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In just the past few years, we’ve seen a remarkable transformation of content on the web. The web has transformed from being primarily a text-based medium into being a highly visual medium that’s dominated by photos and videos. Moreover, even the text-based content that’s being produced has continued to shrink in size, from long-form blogs, all the way down to 140-character tweets. So what’s the future of content creation for digital marketers?
Is this the end of long-form content?
It would be easy to assume that it’s time to throw in the towel on long-form content and focus exclusively on video content. On nearly every social network, the amount of written content seems to be shrinking and video is ascendant. On Instagram, for example, most photos are simply accompanied by a few words and an emoji or two. On Twitter, you’re not expected to be particularly eloquent – just post a reaction GIF and you’re good to go.
But that ignores the fact that online “storytelling” is very much in vogue these days. And that’s what digital marketers do – they tell stories. And that’s something that all the big social networks grasp – people want a certain structure to all the content that’s out there. They want more than just a simple Instagram photo – they want Instagram Stories that show what happened over a 24-hour period so that there’s the right context. Even Facebook is reportedly moving way from quick 15-second videos and moving toward scripted TV shows that last as long as 30 minutes.
And it’s not necessarily the case that long-form content is disappearing. Case studies and e-books are still very much a highly effective tool, especially for B2B companies. And there will always be a premium placed on the ability to explain concepts and ideas in a very straightforward way. It’s the reason why “explainer videos” and “how-to videos” are so hugely popular.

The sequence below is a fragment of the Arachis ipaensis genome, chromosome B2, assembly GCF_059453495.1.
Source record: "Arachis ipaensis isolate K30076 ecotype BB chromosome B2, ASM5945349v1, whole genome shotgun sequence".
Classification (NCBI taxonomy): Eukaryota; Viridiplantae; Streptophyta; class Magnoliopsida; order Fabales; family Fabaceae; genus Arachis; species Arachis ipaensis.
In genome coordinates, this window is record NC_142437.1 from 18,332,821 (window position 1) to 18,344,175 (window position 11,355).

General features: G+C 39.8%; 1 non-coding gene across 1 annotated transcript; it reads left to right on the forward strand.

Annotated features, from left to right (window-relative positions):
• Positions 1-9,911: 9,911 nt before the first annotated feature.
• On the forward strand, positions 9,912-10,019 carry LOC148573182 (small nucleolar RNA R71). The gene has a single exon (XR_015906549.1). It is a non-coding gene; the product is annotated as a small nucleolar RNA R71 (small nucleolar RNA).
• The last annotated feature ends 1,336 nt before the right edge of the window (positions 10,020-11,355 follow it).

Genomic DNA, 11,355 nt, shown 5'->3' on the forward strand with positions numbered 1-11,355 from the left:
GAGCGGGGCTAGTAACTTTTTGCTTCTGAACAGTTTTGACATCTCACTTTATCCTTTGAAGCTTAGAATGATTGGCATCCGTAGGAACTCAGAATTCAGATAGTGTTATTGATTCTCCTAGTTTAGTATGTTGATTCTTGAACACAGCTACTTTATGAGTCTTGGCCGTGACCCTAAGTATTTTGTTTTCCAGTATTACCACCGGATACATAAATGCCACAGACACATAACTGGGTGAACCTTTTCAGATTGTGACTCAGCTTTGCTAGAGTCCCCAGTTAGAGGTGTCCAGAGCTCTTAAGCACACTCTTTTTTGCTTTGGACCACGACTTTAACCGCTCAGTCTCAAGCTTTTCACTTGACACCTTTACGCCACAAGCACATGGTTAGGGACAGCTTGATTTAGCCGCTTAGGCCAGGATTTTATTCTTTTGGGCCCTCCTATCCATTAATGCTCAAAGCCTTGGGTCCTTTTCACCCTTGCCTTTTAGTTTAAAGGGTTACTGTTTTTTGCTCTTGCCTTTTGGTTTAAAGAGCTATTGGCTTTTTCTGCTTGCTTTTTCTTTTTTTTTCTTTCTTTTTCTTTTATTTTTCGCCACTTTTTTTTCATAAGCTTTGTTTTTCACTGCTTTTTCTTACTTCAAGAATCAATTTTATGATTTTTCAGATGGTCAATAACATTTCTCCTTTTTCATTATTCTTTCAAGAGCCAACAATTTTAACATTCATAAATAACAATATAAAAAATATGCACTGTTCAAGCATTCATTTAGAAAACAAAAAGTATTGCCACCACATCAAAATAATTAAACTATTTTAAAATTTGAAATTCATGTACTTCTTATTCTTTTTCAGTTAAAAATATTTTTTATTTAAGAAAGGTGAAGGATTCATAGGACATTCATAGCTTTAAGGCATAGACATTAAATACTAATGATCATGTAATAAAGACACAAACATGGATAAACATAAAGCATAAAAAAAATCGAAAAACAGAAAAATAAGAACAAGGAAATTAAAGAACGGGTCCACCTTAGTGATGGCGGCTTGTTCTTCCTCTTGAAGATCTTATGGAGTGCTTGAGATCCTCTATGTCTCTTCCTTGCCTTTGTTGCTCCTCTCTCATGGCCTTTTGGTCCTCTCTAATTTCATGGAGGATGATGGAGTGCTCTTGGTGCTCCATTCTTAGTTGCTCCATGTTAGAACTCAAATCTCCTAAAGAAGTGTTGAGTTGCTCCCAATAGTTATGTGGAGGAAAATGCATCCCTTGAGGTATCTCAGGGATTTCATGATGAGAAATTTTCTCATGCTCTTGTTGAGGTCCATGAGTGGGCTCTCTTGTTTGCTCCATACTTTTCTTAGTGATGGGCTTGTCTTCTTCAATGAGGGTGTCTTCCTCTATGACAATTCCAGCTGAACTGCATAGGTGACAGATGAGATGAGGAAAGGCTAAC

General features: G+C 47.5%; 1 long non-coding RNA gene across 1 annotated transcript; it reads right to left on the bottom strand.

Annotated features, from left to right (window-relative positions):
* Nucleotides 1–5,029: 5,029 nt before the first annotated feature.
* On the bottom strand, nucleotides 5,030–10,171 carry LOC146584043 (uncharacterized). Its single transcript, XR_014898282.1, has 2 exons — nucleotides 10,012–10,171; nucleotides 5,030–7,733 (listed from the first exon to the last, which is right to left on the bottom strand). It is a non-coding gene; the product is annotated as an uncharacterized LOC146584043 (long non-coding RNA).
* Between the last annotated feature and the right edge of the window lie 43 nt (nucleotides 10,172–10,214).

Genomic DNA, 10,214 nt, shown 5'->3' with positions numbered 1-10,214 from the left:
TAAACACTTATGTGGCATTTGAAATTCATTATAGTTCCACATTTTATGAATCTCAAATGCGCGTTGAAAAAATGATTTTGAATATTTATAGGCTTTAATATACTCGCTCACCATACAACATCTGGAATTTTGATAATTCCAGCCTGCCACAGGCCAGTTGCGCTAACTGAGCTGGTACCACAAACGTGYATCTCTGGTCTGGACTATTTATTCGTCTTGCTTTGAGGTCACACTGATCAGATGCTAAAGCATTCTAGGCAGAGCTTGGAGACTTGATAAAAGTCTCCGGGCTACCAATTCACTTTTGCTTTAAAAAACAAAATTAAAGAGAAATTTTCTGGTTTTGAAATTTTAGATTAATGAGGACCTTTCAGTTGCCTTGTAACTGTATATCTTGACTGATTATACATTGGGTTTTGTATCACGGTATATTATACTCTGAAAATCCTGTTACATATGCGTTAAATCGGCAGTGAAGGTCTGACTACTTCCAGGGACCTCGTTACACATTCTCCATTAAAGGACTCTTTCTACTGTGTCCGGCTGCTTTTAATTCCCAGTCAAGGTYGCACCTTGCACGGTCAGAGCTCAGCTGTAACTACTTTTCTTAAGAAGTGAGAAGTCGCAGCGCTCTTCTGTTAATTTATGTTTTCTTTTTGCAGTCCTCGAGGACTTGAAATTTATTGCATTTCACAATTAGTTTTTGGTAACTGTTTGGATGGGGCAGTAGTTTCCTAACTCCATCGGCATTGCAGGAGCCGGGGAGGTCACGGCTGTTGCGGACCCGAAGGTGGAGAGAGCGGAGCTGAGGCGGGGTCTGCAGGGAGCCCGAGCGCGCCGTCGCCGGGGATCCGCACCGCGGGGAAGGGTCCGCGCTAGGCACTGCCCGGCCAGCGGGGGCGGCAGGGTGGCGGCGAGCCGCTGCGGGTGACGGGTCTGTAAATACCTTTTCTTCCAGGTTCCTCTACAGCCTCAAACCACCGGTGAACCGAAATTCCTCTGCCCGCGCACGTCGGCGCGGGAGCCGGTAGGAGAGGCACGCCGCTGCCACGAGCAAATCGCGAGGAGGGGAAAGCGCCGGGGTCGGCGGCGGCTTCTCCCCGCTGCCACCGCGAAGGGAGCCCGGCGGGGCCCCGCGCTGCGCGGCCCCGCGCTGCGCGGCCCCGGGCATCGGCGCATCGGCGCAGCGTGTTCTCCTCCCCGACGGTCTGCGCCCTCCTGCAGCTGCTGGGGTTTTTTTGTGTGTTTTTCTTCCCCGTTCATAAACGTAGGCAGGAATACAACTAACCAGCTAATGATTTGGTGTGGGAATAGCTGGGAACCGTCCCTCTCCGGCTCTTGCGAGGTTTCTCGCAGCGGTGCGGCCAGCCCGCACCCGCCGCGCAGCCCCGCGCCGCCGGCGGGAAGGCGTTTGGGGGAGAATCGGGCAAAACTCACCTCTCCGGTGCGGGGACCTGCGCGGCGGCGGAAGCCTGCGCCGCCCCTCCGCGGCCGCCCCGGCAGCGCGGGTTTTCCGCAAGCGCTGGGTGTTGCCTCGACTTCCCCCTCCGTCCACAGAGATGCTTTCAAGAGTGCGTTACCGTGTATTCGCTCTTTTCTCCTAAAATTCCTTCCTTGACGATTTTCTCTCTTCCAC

The evolution of online content
What it all means is that the web’s first content creators – the bloggers – are going to have to grow up and adopt new tools. They are going to have to learn how to shoot a decent YouTube video, and how to take amazing Instagram photos. And they will have to keep up with new innovations – such as augmented reality (AR) and virtual reality (VR). So it’s not out of the question that people who are good at telling good long-form stories are going to be good at telling good short-form stories.
The big picture, of course, is that the way we consume content is evolving at a rapid rate. It’s easiest to see this with Millennials, who grew up without reading print newspapers and glossy magazines. They don’t think of TV networks, they think of discrete shows they stream on demand. They want their news as quickly as possible, and they want it all summed for them in a nice tidy package. They often only read headlines and the first paragraph.
Taking the big picture view of content
The history of the 20th century and now the 21st century, one could argue, has been a constant transformation to more and more complex ways of telling stories. Take Hollywood, for example. We’ve gone from silent movies in black-and-white to “talkies.” From there, we evolved to movies in color. That led to innovations like 3D and Dolby surround sound. And that has led to VR films. Filmmakers are still very much in demand – but their skills and tool sets have evolved.
We’re now seeing the same changes in the online world. As the world speeds up, so does the pace of content creation. And that’s opening up new possibilities for digital marketers who can recognize all these changes occurring at breakneck speed.